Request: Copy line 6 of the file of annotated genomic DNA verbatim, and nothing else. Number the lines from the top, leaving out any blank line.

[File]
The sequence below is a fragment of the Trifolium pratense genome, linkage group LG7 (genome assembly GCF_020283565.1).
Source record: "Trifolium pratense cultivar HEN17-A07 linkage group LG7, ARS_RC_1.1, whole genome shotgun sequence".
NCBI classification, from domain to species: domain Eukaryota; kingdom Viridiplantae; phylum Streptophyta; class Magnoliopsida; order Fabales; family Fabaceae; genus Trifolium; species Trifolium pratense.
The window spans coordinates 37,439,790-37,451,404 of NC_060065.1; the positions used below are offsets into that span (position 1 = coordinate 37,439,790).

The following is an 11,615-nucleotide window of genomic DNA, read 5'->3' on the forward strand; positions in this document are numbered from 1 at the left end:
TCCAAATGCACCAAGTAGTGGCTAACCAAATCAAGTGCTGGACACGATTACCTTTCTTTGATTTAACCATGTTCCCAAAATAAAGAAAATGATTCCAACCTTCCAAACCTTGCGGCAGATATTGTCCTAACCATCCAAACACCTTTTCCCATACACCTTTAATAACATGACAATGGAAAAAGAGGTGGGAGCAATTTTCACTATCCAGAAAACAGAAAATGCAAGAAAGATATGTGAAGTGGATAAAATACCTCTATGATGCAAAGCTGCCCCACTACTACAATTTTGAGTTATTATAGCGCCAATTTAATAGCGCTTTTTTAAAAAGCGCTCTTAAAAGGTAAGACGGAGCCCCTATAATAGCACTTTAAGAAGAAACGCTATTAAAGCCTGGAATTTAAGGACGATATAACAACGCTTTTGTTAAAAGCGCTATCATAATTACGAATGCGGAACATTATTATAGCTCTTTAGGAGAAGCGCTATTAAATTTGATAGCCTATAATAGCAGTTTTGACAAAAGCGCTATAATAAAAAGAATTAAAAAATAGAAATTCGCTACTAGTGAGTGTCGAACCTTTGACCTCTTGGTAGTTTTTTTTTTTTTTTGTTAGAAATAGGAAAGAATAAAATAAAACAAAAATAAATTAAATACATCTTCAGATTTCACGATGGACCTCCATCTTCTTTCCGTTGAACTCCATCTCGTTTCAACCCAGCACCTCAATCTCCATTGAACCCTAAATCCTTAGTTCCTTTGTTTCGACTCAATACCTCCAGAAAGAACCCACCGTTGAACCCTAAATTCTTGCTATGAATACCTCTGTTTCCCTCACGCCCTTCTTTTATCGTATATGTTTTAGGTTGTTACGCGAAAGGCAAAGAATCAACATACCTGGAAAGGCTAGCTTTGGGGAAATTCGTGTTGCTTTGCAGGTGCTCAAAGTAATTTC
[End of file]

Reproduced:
TCCAAATGCACCAAGTAGTGGCTAACCAAATCAAGTGCTGGACACGATTACCTTTCTTTGATTTAACCATGTTCCCAAAATAAAGAAAATGATTCCAACCTTCCAAACCTTGCGGCAGATATTGTCCTAACCATCCAAACACCTTTTCCCATACACCTTTAATAACATGACAATGGAAAAAGAGGTGGGAGCAATTTTCACTATCCAGAAAACAGAAAATGCAAGAAAGATATGTGAAGTGGATAAAATACCTCTATGATGCAAAGCTGCCCCACTACTACAATTTTGAGTTATTATAGCGCCAATTTAATAGCGCTTTTTTAAAAAGCGCTCTTAAAAGGTAAGACGGAGCCCCTATAATAGCACTTTAAGAAGAAACGCTATTAAAGCCTGGAATTTAAGGACGATATAACAACGCTTTTGTTAAAAGCGCTATCATAATTACGAATGCGGAACATTATTATAGCTCTTTAGGAGAAGCGCTATTAAATTTGATAGCCTATAATAGCAGTTTTGACAAAAGCGCTATAATAAAAAGAATTAAAAAATAGAAATTCGCTACTAGTGAGTGTCGAACCTTTGACCTCTTGGTAGTTTTTTTTTTTTTTTGTTAGAAATAGGAAAGAATAAAATAAAACAAAAATAAATTAAATACATCTTCAGATTTCACGATGGACCTCCATCTTCTTTCCGTTGAACTCCATCTCGTTTCAACCCAGCACCTCAATCTCCATTGAACCCTAAATCCTTAGTTCCTTTGTTTCGACTCAATACCTCCAGAAAGAACCCACCGTTGAACCCTAAATTCTTGCTATGAATACCTCTGTTTCCCTCACGCCCTTCTTTTATCGTATATGTTTTAGGTTGTTACGCGAAAGGCAAAGAATCAACATACCTGGAAAGGCTAGCTTTGGGGAAATTCGTGTTGCTTTGCAGGTGCTCAAAGTAATTTC